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7 questions & answers about the 1099 freelance tax form
Being a freelancer is fun and exciting, until it comes to tax time.
Filing and paying taxes is one of those administrative tasks that you can’t ignore, such as drafting agreement templates or sending quote templates, and it is different for freelancers than other businesses; it’s also different than when you were working for someone else.
Navigating special forms like 1099 freelance can be confusing.
So let’s look at the7 key questions and answers you need to know about 1099 freelance, to help you understand how to pay taxes as a freelancer.
1. Does a freelancer have to pay taxes?
The short answer is yes.
Even if you’re a part-time freelancer, the Internal Revenue Service (IRS) does require you to pay taxes if you earn $400 or more from your freelance work in a year.
As a freelancer, the IRS considers you to be self-employed, so your taxes will be filed as a business owner. That means you can make deductions such as expenses, but it also means you have to pay self-employment taxes.
As an initial plan, you should set aside 30% of freelance earnings to save for taxes. Using an integrated freelance program like that offered by Bonsai will help you track information such as payments and income.
2. What information do you need to prepare for tax time?
There are a number of components that form the essential documents necessary in preparation for tax time:
- Form 1099-MISC is the most important document for freelancers. Each of your clients that pay you $600 or more in a calendar year must send you a 1099-MISC that states your income. These have to be received by Jan. 31. We’ll be digging into that form in detail.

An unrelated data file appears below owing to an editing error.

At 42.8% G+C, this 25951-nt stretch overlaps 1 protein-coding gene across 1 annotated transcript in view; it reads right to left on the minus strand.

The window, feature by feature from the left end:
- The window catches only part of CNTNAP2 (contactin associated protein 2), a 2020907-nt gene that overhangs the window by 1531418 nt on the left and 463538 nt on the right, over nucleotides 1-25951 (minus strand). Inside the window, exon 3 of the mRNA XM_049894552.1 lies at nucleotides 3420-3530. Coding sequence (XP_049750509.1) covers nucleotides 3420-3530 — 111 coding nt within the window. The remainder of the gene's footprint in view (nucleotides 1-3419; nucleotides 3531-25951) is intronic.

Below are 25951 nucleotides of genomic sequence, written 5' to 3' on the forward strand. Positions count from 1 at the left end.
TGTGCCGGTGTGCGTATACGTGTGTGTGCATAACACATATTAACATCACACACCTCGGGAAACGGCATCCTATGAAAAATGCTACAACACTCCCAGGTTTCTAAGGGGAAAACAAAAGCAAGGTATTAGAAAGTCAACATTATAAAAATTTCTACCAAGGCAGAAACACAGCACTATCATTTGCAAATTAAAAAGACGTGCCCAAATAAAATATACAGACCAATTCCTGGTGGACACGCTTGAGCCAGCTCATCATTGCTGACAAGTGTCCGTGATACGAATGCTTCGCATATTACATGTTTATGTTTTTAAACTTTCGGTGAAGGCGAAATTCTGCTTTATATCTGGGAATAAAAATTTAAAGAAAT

- Your financial statements need to be kept for tax time, which includes your income (1099 freelance records and any other records) as well as all expenses. You need to keep receipts for all your expenses. And what are applicable expenses? Those that are considered “ordinary and necessary” for your industry, such a design software for a graphic designer.
- Home office expenses, if your office is located in your home. You may be able to deduct a portion of your home expenses.
- Mileage records, if travel is part of your work. Bonsai’s freelance expense tracking software is ideal for recording such information.
- Form 1040-ES, which is how you calculate estimated taxes and pay them quarterly. It’s important that freelancers keep up with quarterly payments to avoid being penalized by the IRS. As an employee, those taxes would be withheld by your employer; as a freelancer, you have to pay the taxes yourself.
But with the 1099 freelance form being the one of the most important records for your business, let’s dig into 1099-MISC.
3. What’s the purpose of the 1099-MISC?
First off, it’s important to note that there are several 1099 forms, with MISC being the one meant for freelancers. The MISC basically means reporting miscellaneous income, or what a client has paid you for doing work.
The 1099 freelance form is also how you can easily calculate your annual income. All the 1099 freelance work forms should be filed for future reference, just in case the IRS raises any questions. Your batch of 1099 MISC doesn’t actually have to be filed with your return.
The information on the form shows your personal information including your address, and the Tax Information Number (TIN) for yourself and your client. The form also details how much money you made from the client.
You will receive the forms by Jan. 31 for the previous tax year; for instance, for the 2019 tax year, you’ll receive any 1099 form 2019 by Jan. 31, 2020. That will allow you to file your 2019 tax return before the deadline of April 15, 2020.